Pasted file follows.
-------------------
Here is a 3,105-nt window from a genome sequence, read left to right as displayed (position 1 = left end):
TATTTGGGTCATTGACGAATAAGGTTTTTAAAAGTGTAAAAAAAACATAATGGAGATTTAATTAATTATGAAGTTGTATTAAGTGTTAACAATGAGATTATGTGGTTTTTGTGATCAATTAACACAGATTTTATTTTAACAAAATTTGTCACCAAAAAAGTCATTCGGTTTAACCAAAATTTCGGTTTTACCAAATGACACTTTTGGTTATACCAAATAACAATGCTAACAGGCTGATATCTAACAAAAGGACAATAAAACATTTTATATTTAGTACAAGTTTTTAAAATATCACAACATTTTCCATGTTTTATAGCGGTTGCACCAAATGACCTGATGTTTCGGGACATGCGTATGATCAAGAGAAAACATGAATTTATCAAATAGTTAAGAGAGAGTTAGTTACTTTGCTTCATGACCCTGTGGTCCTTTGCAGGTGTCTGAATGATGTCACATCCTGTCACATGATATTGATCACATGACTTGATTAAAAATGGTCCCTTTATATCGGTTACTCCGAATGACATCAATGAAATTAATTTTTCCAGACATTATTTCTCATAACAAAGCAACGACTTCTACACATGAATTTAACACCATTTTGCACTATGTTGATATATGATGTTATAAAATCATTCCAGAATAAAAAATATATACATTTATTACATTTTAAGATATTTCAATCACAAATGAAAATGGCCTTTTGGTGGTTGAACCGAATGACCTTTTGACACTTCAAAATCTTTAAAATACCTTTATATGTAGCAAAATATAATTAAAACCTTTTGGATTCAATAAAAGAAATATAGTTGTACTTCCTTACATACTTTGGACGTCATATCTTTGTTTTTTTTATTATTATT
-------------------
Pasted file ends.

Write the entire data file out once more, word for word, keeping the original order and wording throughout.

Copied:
Here is a 3,105-nt window from a genome sequence, read left to right as displayed (position 1 = left end):
TATTTGGGTCATTGACGAATAAGGTTTTTAAAAGTGTAAAAAAAACATAATGGAGATTTAATTAATTATGAAGTTGTATTAAGTGTTAACAATGAGATTATGTGGTTTTTGTGATCAATTAACACAGATTTTATTTTAACAAAATTTGTCACCAAAAAAGTCATTCGGTTTAACCAAAATTTCGGTTTTACCAAATGACACTTTTGGTTATACCAAATAACAATGCTAACAGGCTGATATCTAACAAAAGGACAATAAAACATTTTATATTTAGTACAAGTTTTTAAAATATCACAACATTTTCCATGTTTTATAGCGGTTGCACCAAATGACCTGATGTTTCGGGACATGCGTATGATCAAGAGAAAACATGAATTTATCAAATAGTTAAGAGAGAGTTAGTTACTTTGCTTCATGACCCTGTGGTCCTTTGCAGGTGTCTGAATGATGTCACATCCTGTCACATGATATTGATCACATGACTTGATTAAAAATGGTCCCTTTATATCGGTTACTCCGAATGACATCAATGAAATTAATTTTTCCAGACATTATTTCTCATAACAAAGCAACGACTTCTACACATGAATTTAACACCATTTTGCACTATGTTGATATATGATGTTATAAAATCATTCCAGAATAAAAAATATATACATTTATTACATTTTAAGATATTTCAATCACAAATGAAAATGGCCTTTTGGTGGTTGAACCGAATGACCTTTTGACACTTCAAAATCTTTAAAATACCTTTATATGTAGCAAAATATAATTAAAACCTTTTGGATTCAATAAAAGAAATATAGTTGTACTTCCTTACATACTTTGGACGTCATATCTTTGTTTTTTTTATTATTATT